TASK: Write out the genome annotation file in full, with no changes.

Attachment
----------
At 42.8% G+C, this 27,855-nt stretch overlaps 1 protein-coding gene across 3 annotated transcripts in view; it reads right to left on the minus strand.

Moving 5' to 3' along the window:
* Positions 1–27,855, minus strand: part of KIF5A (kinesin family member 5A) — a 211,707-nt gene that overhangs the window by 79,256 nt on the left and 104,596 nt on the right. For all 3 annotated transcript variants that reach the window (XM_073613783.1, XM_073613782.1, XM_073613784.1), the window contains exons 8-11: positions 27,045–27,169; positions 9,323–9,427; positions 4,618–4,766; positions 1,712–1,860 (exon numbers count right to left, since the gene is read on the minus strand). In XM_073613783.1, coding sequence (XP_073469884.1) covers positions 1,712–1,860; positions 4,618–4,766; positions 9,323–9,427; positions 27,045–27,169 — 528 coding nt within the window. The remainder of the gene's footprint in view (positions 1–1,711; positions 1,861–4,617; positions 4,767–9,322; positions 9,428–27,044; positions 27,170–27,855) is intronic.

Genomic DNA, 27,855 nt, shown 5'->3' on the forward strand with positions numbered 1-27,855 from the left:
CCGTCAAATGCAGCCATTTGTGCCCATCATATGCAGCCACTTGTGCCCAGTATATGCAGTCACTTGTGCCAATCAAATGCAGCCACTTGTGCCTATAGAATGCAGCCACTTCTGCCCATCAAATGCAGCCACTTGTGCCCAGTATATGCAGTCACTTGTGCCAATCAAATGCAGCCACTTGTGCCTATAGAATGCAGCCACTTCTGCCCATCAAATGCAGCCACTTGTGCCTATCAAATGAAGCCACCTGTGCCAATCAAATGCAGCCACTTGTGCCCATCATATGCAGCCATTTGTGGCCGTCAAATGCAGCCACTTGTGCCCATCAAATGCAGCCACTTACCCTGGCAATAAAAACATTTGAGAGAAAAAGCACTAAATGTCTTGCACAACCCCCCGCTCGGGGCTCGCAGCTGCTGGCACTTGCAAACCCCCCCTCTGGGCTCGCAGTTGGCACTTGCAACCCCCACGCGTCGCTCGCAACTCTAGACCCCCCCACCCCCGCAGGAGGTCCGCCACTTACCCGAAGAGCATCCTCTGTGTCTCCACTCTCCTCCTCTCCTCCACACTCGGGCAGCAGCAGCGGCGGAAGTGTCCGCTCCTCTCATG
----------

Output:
At 42.8% G+C, this 27,855-nt stretch overlaps 1 protein-coding gene across 3 annotated transcripts in view; it reads right to left on the minus strand.

Moving 5' to 3' along the window:
* Positions 1–27,855, minus strand: part of KIF5A (kinesin family member 5A) — a 211,707-nt gene that overhangs the window by 79,256 nt on the left and 104,596 nt on the right. For all 3 annotated transcript variants that reach the window (XM_073613783.1, XM_073613782.1, XM_073613784.1), the window contains exons 8-11: positions 27,045–27,169; positions 9,323–9,427; positions 4,618–4,766; positions 1,712–1,860 (exon numbers count right to left, since the gene is read on the minus strand). In XM_073613783.1, coding sequence (XP_073469884.1) covers positions 1,712–1,860; positions 4,618–4,766; positions 9,323–9,427; positions 27,045–27,169 — 528 coding nt within the window. The remainder of the gene's footprint in view (positions 1–1,711; positions 1,861–4,617; positions 4,767–9,322; positions 9,428–27,044; positions 27,170–27,855) is intronic.

Genomic DNA, 27,855 nt, shown 5'->3' on the forward strand with positions numbered 1-27,855 from the left:
CCGTCAAATGCAGCCATTTGTGCCCATCATATGCAGCCACTTGTGCCCAGTATATGCAGTCACTTGTGCCAATCAAATGCAGCCACTTGTGCCTATAGAATGCAGCCACTTCTGCCCATCAAATGCAGCCACTTGTGCCCAGTATATGCAGTCACTTGTGCCAATCAAATGCAGCCACTTGTGCCTATAGAATGCAGCCACTTCTGCCCATCAAATGCAGCCACTTGTGCCTATCAAATGAAGCCACCTGTGCCAATCAAATGCAGCCACTTGTGCCCATCATATGCAGCCATTTGTGGCCGTCAAATGCAGCCACTTGTGCCCATCAAATGCAGCCACTTACCCTGGCAATAAAAACATTTGAGAGAAAAAGCACTAAATGTCTTGCACAACCCCCCGCTCGGGGCTCGCAGCTGCTGGCACTTGCAAACCCCCCCTCTGGGCTCGCAGTTGGCACTTGCAACCCCCACGCGTCGCTCGCAACTCTAGACCCCCCCACCCCCGCAGGAGGTCCGCCACTTACCCGAAGAGCATCCTCTGTGTCTCCACTCTCCTCCTCTCCTCCACACTCGGGCAGCAGCAGCGGCGGAAGTGTCCGCTCCTCTCATG